There are certain things a French woman would never do. For instance, she would never ever wear jogging shoes with a business suit. A French woman would suffer for fashion and walk kilometers and kilometers in three-inch spikes if need be, and she wouldn’t utter a whisper. She wouldn’t say a word. An American woman, incongruously dressed in designer pinstripes and rubber-soled sports shoes, would gaze after the French woman with reverential awe. She would immediately recognize the superior style of her European sister and while she would praise herself for her good sense, she would also feel hopelessly frump. Some things are more important than convenience and comfort. Sacrifices must be made.
I sit in my bed for hours with the curtains drawn around me like white cotton walls, studying the French fashion magazines that the nurse brings me. I give the nurse money and she goes out into the “real” world to bring me back images of what she calls my fantasy world.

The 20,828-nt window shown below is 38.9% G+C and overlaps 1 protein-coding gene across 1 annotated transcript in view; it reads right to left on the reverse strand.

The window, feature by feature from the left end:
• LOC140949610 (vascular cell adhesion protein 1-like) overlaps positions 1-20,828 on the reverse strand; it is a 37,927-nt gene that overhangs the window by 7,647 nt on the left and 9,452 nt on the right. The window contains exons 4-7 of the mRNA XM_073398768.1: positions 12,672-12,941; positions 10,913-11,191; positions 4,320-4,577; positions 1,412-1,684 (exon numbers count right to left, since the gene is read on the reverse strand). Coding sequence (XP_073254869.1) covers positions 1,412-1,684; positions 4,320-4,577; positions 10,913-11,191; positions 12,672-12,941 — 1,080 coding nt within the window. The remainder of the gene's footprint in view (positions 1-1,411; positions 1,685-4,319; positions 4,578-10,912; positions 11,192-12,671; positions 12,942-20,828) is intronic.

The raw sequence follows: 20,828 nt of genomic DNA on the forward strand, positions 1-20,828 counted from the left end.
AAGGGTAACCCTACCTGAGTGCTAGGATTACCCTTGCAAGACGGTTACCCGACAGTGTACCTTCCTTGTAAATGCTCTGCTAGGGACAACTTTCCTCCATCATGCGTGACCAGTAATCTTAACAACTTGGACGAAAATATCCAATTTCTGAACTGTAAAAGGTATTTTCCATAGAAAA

“The world is what you make of it,” I say quietly.
She looks back at me—this pale, thin woman with unwashed hair—and says “Ain’t that the truth.”
I have been keeping a list of things that I will buy when I get out of the hospital. The mannequins are always wearing big hoop earrings hooked through their eyes and brilliantly colored scarves over their heads, around their necks, bandeau-style across their bosoms. Their eyes are often smudged with black liner, and cigarettes dangle from their pouty lips. They always look like they just got out of bed, and they can’t wait to get back there as soon as the photographer is finished. They wear tight, tight jeans, fuzzy sweaters, and leather skirts. When I leave this place I will buy the earrings, the scarves, the jeans, the sweaters, the skirts and the cigarettes. One day I will be more French than Brigitte Bardot herself.
“How would you describe yourself?” Doctor Smith asks. He always throws out these essay questions during afternoon therapy. (What was your relationship with your mother?” “Do you have recurring dreams?” “How do you feel when you see a naked person?).
I pretend not to hear and I look out the window, pick up the paperweight on his desk and set it back down, bite my fingernails.
“How would you describe yourself?”
“I am a blob,” I say.
He tries not to betray his disappointment, but I catch a quick flash of impatience. His pen rests against his hand.